inane excuse for a melody is stretched far. far beyond breaking point. Prodigy‘s ‘Fire‘ at least sounds like it belongs on a dancefloor: frenetic. I skitteringdrumtrack. ; Arthur Brown samples i and a mystery (to me) I reggae song neatly woven in. Much more like it. (AM) , ; I Bark Psychosis: Scum = (3rd Stone) Many people masturbate. but few release the results asa f 21-minute single. Bark i Psychosis have attempted l to make art. free of i conventional restrictions. . and ended up with a seamless. pointless waste of space. A brave idea which has developed into a great CD for wedging under the legs of wobbly tables. (GI) I Mark-Anthony Turnage: Three Screaming Popes (EMI) A number of classical labels have experimented with issuing contemporary music in single form since the advent ofCD. This is an I appropriate choice. given its sheer energy and directness. inspired by Francis Bacon‘s violent paintings. and is gloriously performed by Simon Rattle and the C880. Turnage regularly integrates rock and jazz idoms into his work. and this piece. while often dense and harshly dissonant. has a I compelling drive and ' lyrical intensity. (Kenny Mathieson) I Manic Street Preachers: Theme From M'A'S'II/Fatima Mansions: Everything I Do (I Do It For You) (Columbia) Perhaps I should be cool and prefer the Mansions‘ pervy critique of Bryan

Adams' monster hit. However. the Manics have the better song and James Bradfield turns in one of the vocal performances ofthe year. etching total commitment into every word he‘s singing. In the 708. that voice would have made him a rock god. And now? Top Ten. I‘d say. (AM)

I The Lost Soul Band: Looking Through The Butcher’s Window (SIIvertone) lfseeing them live in Edinburgh every other night isn't enough. you can now have them on disc. A live version of ‘Fungus Mungus‘ blows away the two studio tracks. but they too gain power with time. Let‘s hope the band remember their old pals when worldwide fame hits. (A tenner. you said?) (61)

I Orson Karts: Tonight (Freak) Glasgow-based ch used to provide the raps for The Shamen. Now he's one halfof Orson Karte. and it‘s hard to know whether to chastise or congratulate him. Who else can we blame for allowing Mr C to enter the public domain after his departure? On t‘other hand. who else can we say has helped to craft the finest post-ambient tribal dance track to caress this listener's ears this year. An immaculate. essential purchase. (CB) I Orbital: Haddiccio EP (Internal) There's nowt so sample-canny as the Orbital folk. ‘Halcyon’ floats Opus lll‘s ‘Fine Day‘ on its back upon a crystalline opalescent beat for eleven minutes of hazy intensity. while the Afro-techno of ‘Naked And The Dead‘ craftily has the legendary Scott Walker repeatedly intoning the title. lmmensely gratifying in a slow-absorption kind of way. (CB)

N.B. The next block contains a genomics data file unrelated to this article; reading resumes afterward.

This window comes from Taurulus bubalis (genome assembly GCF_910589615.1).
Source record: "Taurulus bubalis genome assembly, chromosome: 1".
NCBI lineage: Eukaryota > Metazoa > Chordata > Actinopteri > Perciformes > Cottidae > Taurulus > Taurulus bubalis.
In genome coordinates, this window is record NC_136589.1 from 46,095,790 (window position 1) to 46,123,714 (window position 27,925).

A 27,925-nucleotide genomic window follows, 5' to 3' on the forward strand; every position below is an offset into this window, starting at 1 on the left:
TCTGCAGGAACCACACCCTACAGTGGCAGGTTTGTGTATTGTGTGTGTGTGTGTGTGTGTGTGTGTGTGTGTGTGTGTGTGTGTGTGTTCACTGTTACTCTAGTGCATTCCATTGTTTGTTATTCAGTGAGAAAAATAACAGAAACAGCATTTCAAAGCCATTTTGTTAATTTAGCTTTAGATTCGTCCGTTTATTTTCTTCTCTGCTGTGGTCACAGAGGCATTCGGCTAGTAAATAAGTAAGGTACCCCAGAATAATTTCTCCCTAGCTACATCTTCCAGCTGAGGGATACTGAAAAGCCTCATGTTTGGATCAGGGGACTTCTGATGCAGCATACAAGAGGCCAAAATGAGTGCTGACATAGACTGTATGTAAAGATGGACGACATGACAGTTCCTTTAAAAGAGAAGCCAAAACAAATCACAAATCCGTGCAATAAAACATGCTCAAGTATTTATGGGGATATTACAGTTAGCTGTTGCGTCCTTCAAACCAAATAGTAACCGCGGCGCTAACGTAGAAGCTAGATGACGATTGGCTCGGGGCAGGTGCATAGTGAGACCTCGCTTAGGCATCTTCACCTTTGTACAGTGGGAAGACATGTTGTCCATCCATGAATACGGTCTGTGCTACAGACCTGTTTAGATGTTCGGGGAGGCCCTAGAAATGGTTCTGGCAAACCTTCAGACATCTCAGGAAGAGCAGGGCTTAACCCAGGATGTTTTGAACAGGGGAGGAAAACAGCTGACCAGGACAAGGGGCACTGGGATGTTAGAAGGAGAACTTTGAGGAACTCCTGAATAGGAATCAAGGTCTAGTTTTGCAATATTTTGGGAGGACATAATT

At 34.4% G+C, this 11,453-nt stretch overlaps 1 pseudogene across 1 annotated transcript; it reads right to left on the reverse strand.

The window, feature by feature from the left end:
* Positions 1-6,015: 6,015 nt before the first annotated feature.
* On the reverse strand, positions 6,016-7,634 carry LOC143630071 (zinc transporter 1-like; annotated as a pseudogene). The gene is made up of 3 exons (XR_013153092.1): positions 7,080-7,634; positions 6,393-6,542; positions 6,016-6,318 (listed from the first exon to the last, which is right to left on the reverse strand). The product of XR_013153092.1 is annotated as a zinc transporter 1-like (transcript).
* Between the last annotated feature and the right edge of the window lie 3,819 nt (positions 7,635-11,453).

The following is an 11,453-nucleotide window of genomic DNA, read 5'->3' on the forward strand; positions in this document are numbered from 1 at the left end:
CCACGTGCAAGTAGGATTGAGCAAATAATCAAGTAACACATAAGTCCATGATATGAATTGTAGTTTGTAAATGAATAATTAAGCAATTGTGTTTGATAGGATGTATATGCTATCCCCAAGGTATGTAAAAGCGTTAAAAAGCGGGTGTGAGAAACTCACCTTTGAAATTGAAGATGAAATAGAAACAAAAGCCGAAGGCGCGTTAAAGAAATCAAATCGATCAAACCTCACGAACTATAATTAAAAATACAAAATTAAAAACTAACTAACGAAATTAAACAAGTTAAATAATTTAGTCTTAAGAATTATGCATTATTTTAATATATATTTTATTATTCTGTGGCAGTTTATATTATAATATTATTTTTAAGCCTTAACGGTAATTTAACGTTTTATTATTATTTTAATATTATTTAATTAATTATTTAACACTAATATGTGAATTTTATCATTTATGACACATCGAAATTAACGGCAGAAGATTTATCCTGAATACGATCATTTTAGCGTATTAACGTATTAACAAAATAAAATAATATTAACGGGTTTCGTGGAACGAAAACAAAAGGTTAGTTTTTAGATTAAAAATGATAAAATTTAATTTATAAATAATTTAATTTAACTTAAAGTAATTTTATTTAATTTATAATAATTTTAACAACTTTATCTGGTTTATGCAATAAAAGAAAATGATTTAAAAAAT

I Dlaimin: Give You

(Cooltempo) Cowbells off and feet to the floor as Djaimin (presumably

: Swiss for The Shamen)

produce milky-smooth runaway piano and mighty bass. Not so much a tripto Trumpton as a return to the good old days of anthemic House when the

i record grows with every

play. What‘s commonly known in the trade asa serious dance record. (PO)

I The Party: Free (Hollywood) Teddy Riley and Steve ‘Silk‘ Hurley involved in catchy record shocker! All to do with the pressures ofbeing grown

up and unable to return to


those carefree childhood days; aye. and you thought multi-million- dollar producers nad an easy life. Unrestricted groove. pure pop. dead brilliant— although it pains me to say it. (PO)



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The List 11— 24 September 1992 29